Anti-bribery legislation in the US

The Foreign Corrupt Practices Act (FCPA) of 1977 is the main anti-bribery legislation in the US. The law prohibits companies and individuals from offering corrupt payments directly or indirectly to foreign officials or entities. However, the FCPA does not cover employees and officials of the federal and state governments in the US.

Domestic bribery is covered in 18 U.S.C. § 201 that was enacted in 1962. The statute prohibits individuals and companies in the US from offering bribes of any kind to public officials to influence an official act. An overlapping statute is the mail and wire fraud statute (18 U.S.C. § 1346) that defines honest services fraud that prohibits corrupt schemes intended to deprive another of their right to honest services.

Additionally, the US is also a member of the UN Convention against Corruption, OECD Anti-Bribery Convention, and Inter-American Convention against Corruption. Apart from these, many states have their own anti-bribery laws and limitations on gift and hospitality offered to government officials.

Proving bribery

18 USC Section 201 has two parts: Section 201(b) criminalizes bribery, while Section 201(c) prohibits receiving or payment of gratuities. To prove bribery took place under Section 201(b), quid pro quo (bribe offered in exchange for a favor) has to be established, while this is not a requirement under the gratuities provision.

To secure a conviction for the one who paid a bribe under Section 201(b), it has to be proven that a bribe (something of value) was promised, offered, or given to a public official to influence an official act. To obtain the conviction of the one who received bribe, it has to be proven that a public official agreed, accepted, or solicited to accept bribe in return of “being influenced”.

For gratuities conviction, the only aspect to be proven is that bribe has been willingly offered or given “because or for any official act”. It is not necessary to show that there was intent to influence any official act with the bribe.

At a basic level, the only thing that has to be proven in charges of bribery is that an agreement took place between the concerned parties that a favor would be provided in exchange for cash or something of value.

While a written agreement may not be required to prove the same, prosecutors have to establish that the agreement actually took place. For instance, a recorded phone conversation where a politician agreed to receive bribe from a party could constitute evidence. A video of an officer accepting cash from a driver before letting the latter go is also evidence.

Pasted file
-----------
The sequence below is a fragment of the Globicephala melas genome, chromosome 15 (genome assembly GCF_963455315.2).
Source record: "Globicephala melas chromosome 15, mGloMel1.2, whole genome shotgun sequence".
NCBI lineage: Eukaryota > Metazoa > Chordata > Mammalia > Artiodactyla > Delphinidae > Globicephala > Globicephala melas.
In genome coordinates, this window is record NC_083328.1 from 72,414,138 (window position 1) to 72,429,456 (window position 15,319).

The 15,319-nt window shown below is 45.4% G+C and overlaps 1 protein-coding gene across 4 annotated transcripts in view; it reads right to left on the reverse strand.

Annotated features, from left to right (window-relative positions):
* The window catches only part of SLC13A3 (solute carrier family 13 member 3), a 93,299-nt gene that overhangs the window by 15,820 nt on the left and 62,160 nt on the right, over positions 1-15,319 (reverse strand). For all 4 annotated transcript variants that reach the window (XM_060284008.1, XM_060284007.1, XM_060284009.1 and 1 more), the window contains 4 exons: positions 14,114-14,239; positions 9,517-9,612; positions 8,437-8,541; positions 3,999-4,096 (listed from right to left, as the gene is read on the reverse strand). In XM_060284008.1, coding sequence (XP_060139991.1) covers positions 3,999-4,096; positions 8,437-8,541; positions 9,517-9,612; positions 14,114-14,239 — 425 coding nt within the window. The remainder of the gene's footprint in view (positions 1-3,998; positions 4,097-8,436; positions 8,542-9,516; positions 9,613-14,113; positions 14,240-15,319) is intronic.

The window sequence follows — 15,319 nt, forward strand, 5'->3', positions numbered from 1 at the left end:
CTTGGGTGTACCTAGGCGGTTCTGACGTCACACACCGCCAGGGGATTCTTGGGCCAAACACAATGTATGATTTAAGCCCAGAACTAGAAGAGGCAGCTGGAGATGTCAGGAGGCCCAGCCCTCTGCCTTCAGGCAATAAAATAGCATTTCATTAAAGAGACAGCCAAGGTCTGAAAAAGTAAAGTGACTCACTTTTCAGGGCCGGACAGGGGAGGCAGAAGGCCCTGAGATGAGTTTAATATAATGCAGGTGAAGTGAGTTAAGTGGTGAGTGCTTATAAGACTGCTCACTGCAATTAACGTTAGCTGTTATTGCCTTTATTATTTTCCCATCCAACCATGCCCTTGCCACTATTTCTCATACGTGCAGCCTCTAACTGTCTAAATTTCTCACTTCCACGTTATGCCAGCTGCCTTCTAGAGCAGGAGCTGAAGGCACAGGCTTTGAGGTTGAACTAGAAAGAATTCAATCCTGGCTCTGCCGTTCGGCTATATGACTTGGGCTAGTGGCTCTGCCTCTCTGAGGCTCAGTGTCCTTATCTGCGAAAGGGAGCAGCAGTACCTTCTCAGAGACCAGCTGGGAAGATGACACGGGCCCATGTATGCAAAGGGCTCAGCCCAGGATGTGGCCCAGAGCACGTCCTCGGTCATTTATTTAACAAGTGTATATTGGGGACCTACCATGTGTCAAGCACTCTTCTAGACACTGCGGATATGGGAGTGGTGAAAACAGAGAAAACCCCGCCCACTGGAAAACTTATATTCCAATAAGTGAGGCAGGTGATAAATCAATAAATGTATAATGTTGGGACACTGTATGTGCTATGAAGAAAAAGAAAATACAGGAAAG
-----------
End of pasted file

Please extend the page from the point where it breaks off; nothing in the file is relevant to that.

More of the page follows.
Typically, the prosecution relies on paper evidence in cases of bribery for proving intent. These can include receipts, bank statements, text messages, and emails in addition to any evidence gathered from recorded phone conversations and wire taps.

In cases where there is no paper or recorded evidence, prosecutors may also provide evidence of the defendant’s flashy lifestyle. Circumstantial evidence may also be enough to show that bribe happened. For instance, there could be evidence that shows a contract was opened for bidding and a meeting between the concerned parties happened. Sometime later, the official offering the contract goes on an expensive vacation that they earlier could not afford as their financial records show during the investigation. The argument here will be that there is circumstantial evidence to show the official was offered and accepted a bribe from the one who secured the contract.

Subpoenas are another way of gathering evidence, while whistleblowers are often the initiators of the bribery charges.

Whistleblowers are offered protection as well as incentives under the FCPA such as monetary awards that range from 10 to 30% of the amount of bribe collected. Retaliation against whistleblowers is also prohibited and penalized.

The person who accepted the bribe must be a public official such as federal employees or elected officials. The one who offers the bribe must be offering cash, promise of support, something of value, or another type of favor. The other key element for proving bribery is that the person who receives the bribe does a favor in return for the bribe such as voting in favor of law. It must be proven that the public official or the person receiving the bribe has the authority to carry out the favor and that the one who bribed had a specific intent.

In addition, proof is required of a causal relationship between the official act and the bribe that is not simply a suspicious coincidence. Solicitation of bribe is also a crime even if it does not result in receiving a valuable gift.


The pandemic crisis has created exigent circumstances that raise the risk of bribery within the country and FCPA issues. Extended national lockdown across the country has increased pressure on businesses to procure supplies and raise revenue. Sectors such as life sciences, pharmaceuticals, healthcare, and allied businesses are at significant risk for anti-bribery regulation violations.

With factories remaining closed or operating at minimal levels in response to the COVID-19 situation, many multinational companies are faced with the scarcity of their traditional sources of labor, goods, and raw materials. While minimizing the negative impacts on their revenue, companies need to revamp their due diligence practices to meet the demands of the new circumstances. Given the extent of the financial impact of lockdowns, the risk of bribery and corruption remains high as businesses or individuals seek to influence government officials in this regard.

Laws that cover bribery are utilized to punish the one offering the bribe as well as the one who receives it. Defendants (the ones charged with taking bribe) can include government officials, elected representatives, board members, police officers, sports officials, labor union officers, and business leaders.

For any individual or entity, a bribery charge can mean a huge reputational and business risk. If the charges are proven, the penalties including jail time and fines can be severe. Consulting a white-collar crime attorney is the crucial step in proving or defending yourself against a bribery charge.